Today is the last day of the Wildlife Trusts 7 days of Wild Christmas. It has been fun blogging daily again about our wildlife experiences, but it is time consuming blogging each day. So while my engagement with nature won’t stop the daily blogs will.
The day started early with Alice up at six. She is sleeping through on her own now most night so while it was an early start at least we’re not being woken up several times a night. As soon as Alice got downstairs she checked out the window. She is currently a bit obsessed with looking for the moon but lately, it has been too cloudy. So she was very excited to see stars and the moon this morning. We’ll have to spend a bit more time on astronomy rather than our usual biology studies.
New Years Plant Hunt
Today Alice and I got out for a walk to leave Amy to get on with some of her teacher prep. I haven’t done my New Year Plant Hunt for the BSBI so I thought today was the day. Last year we were up at Robin Hood’s Bay, so we saw no end of gorse. We headed out through the local park initially.
Alice was in a cheeky mood.
In the park, we found daisies, groundsel, and a small white flower I need to check up.
Alice told me the birds were singing and we managed to find the source of the singing.
We walked through town spotting a good spread of Winter heliotrope, a form of forget-me-not, and Herb Robert. I’m going to have to dig out the wildflower key to check it up.
Then we headed for home back along the seafront spotting another patch of winter heliotrope.
Not a massive number of species, but not bad for a walk just through town. Before I took part in 30 days wild I wouldn’t have known the names of most of these or even probably noticed them. So the fact that I can now name some of them shows some progress. It’s a simple joy spotting and being able to name elements of our natural world. Then by submitting my sightings I help contribute to the BBSI knowledge of seasonal shifts.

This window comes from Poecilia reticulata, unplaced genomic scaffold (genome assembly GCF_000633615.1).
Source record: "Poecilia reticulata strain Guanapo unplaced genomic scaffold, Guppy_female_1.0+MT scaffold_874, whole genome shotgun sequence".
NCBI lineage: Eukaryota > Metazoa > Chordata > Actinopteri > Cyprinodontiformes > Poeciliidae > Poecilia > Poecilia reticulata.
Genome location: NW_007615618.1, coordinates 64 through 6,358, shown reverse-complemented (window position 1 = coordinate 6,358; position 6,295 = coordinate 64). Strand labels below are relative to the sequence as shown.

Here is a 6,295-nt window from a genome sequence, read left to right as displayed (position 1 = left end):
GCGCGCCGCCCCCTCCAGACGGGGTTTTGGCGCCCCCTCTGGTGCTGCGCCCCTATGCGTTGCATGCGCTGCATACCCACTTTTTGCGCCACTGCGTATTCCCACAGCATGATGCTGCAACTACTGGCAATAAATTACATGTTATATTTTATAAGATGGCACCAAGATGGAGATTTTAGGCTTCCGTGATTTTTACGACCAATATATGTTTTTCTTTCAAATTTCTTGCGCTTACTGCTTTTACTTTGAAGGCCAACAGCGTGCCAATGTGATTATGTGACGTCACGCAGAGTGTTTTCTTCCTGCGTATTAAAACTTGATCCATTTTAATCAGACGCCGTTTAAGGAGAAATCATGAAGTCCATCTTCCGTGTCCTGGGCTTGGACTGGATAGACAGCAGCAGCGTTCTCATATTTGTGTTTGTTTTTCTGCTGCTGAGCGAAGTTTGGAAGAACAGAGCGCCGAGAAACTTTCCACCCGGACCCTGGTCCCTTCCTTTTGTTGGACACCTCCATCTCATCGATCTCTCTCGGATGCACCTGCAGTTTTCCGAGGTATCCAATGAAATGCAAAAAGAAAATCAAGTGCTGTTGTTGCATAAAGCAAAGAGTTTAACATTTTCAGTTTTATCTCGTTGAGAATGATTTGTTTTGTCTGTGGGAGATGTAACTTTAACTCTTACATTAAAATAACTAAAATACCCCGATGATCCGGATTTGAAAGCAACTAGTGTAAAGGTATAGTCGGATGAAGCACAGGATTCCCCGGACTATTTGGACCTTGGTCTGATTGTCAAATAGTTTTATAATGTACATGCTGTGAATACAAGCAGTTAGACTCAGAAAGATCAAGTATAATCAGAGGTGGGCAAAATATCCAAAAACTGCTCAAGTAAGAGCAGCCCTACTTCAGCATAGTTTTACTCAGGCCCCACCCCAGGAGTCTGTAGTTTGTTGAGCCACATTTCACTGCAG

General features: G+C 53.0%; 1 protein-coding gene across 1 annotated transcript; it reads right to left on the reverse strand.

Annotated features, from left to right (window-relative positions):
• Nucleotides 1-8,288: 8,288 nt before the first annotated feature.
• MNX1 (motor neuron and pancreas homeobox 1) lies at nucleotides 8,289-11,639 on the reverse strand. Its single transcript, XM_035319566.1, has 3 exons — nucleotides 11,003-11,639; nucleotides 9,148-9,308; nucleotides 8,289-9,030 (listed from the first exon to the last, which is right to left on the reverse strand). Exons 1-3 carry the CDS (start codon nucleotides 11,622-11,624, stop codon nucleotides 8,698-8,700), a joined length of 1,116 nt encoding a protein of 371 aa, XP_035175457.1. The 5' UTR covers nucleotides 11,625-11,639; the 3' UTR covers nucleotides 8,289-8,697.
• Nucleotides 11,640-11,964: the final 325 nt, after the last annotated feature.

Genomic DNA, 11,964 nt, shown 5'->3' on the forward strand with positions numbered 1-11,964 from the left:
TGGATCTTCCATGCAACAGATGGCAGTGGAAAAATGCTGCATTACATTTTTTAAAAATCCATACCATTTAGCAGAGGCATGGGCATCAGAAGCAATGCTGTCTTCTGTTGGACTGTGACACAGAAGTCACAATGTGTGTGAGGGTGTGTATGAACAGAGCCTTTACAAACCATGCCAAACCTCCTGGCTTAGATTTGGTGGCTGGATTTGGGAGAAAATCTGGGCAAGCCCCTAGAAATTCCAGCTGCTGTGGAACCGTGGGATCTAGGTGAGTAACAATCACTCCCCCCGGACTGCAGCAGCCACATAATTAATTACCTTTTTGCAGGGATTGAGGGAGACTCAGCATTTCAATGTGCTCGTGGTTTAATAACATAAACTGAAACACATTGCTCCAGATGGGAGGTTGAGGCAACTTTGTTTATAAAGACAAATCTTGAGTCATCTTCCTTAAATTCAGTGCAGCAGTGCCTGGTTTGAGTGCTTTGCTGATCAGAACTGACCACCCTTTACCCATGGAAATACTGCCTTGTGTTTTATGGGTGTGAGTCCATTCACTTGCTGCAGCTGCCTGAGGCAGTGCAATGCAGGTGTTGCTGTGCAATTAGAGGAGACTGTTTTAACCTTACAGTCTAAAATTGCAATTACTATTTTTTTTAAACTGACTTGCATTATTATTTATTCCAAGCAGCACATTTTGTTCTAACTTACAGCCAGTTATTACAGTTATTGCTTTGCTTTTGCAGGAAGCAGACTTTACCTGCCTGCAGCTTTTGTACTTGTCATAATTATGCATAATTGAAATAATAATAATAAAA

The author Nicola Davies has called for a protest on Japan’s decision to resume whaling. She is requesting people send pictures, paintings and drawings to the Japanese ambassador to show opposition to this backwards step. I talked to Alice about the news story that whales would be killed and her answer was “Why?” A question I can’t really answer. Should you want an activity to do during the holiday this seems like a good activity to do with children and teach them responsibility for our world. Alternatively a good task for teachers when we return to school.
Post to be sent to Ambassador Koji Tsuruoka, Embassy of Japan 101-104 Piccadilly London W1J 7JT
I was considering making seedballs today as got all the components ready, but after our walk, Alice just wants to colour and watch some Fireman Sam. As ever, Norman Price caused havoc. It really is time to look at pre-empting the trouble and look at getting Norman into a young offenders institute. At the very least Dilys should be getting monitored by social services for irresponsible parenting. I may get round to making seedballs later in the week but for anyone who fancies it here is a guide.
I hope you’ve all enjoyed my return to taking part in the acts of wild. The Wildlife Trusts 30 Days wild will return in June. While I won’t be blogging the same quantity enjoying the natural world will still continue. From taking part in 30 days wild taking joy from nature has become pretty ingrained in my daily practice.